This month, I spent a long weekend before the midterm election supporting my brother-in-law’s campaign for a state Assembly seat in rural Wisconsin.
We traveled to several campaign offices and spent the days knocking on doors in small towns. Approaching strangers’ houses to ask them about their political affiliations or their plans to vote can be an uncomfortable experience at first. But it quickly becomes energizing as you encounter incredibly interesting people and witness their reactions.
For me, being part of the boots-on-the-ground effort to motivate voters was deeply inspiring, and it renewed my appreciation for the tireless work that happens outside the cable news cycle.
I was struck by the varied examples of people stepping up and stepping into an opportunity to do something for their community. Whether actually running for office, as my brother-in-law did, or staffing a field office, managing a campaign, hosting an event or attending a town hall meeting, there are countless ways to engage in local issues. And it got me thinking about all the other ways I — and our industry — could be adding to important local and national dialogues.
Given the big challenges facing our country, I can think of no group more qualified or capable of influencing our political climate than HR and benefits leaders, who all have expertise in many of the areas being debated at the national level. HR leaders know all about balancing competing interests, creating equal opportunities and managing complex health and financial programs.
We know how to create policies and programs that can scale. We also know that a solid safety net benefits not only those who need it but also the community around them.
Katherine Eyster, deputy director of workplace programs at the National Partnership for Women & Families, agrees that HR leaders have valuable insights: “HR professionals have a key role to play in sharing their experiences with policymakers and advocates to ensure that legislation is thoughtfully and effectively designed with real companies and workers in mind.” Through her organization’s work, more than 75 companies and business leaders recently endorsed the need for a strong national paid family and medical leave policy.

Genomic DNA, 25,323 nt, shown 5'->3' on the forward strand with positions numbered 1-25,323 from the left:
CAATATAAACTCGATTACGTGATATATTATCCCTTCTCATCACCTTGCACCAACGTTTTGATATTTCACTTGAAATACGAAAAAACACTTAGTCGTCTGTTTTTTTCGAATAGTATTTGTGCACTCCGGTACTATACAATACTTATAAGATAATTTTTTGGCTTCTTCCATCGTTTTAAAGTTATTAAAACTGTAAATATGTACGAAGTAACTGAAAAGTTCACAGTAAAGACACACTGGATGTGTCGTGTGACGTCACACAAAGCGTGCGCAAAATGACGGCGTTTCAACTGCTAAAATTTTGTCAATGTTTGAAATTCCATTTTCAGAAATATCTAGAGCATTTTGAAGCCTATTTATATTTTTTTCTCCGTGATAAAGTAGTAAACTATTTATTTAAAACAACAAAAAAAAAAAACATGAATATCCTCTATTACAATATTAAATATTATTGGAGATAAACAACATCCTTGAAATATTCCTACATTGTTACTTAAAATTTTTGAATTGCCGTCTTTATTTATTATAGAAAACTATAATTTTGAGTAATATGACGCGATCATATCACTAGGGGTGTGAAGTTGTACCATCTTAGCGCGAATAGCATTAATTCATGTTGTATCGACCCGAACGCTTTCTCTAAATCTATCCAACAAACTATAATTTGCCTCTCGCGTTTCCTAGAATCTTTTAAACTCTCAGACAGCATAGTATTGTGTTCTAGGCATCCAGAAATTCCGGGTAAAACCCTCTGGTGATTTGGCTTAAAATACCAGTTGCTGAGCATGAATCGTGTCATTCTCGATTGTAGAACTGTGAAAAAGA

“For too long the false narrative has endured that what is good for workers is bad for business, when evidence shows time and again that when workers thrive, businesses and the economy grow,” she said.
Adding our voices to the national debate is an idea gaining momentum among HR leaders. Rosemarie Day, founder and CEO of Day Health Strategies, has a forthcoming book about engaging in politics to protect access to health care. In it, she presents a “continuum of involvement” that shows the various ways to get involved.
She shares ways you can speak as a private citizen or spokesperson for your organization. The first step is getting (and staying) informed, followed by sharing information, supporting a cause, speaking up, showing up (at events, rallies and more), organizing people and even running for office.
“As a society, we need safeguards and safety nets,” she said. “Benefits managers can represent the human side of capitalism, and they know the limitations of what private companies can do and the gaps that are very critical for the government to fill.”
Renee Lutzen, director of health care product management at UMB Healthcare Services (one of our clients), is a member of the Employers Council for Flexible Compensation. In that capacity, she has been able to visit legislators and regulators and educate them about the issues we face every day.
“Legislative offices are interested in and very receptive to hearing real stories from real people — those of us who are working in the industry of health care, HR and benefits administration. We’re not just sitting at a desk crunching numbers against theoretical concepts. We have real-life examples we can share on how current health care policies are impacting individuals along with insights on the potential effects proposed policies will have,” she said.
This year, I’m vowing to get more involved and helping others do the same. As for my brother-in-law, he lost by a tiny margin, but I have no doubt he’ll have a fantastic career in public life. His efforts and the integrity and vision that guided his campaign inspired thousands of people in his district and beyond. I hope our efforts will do the same.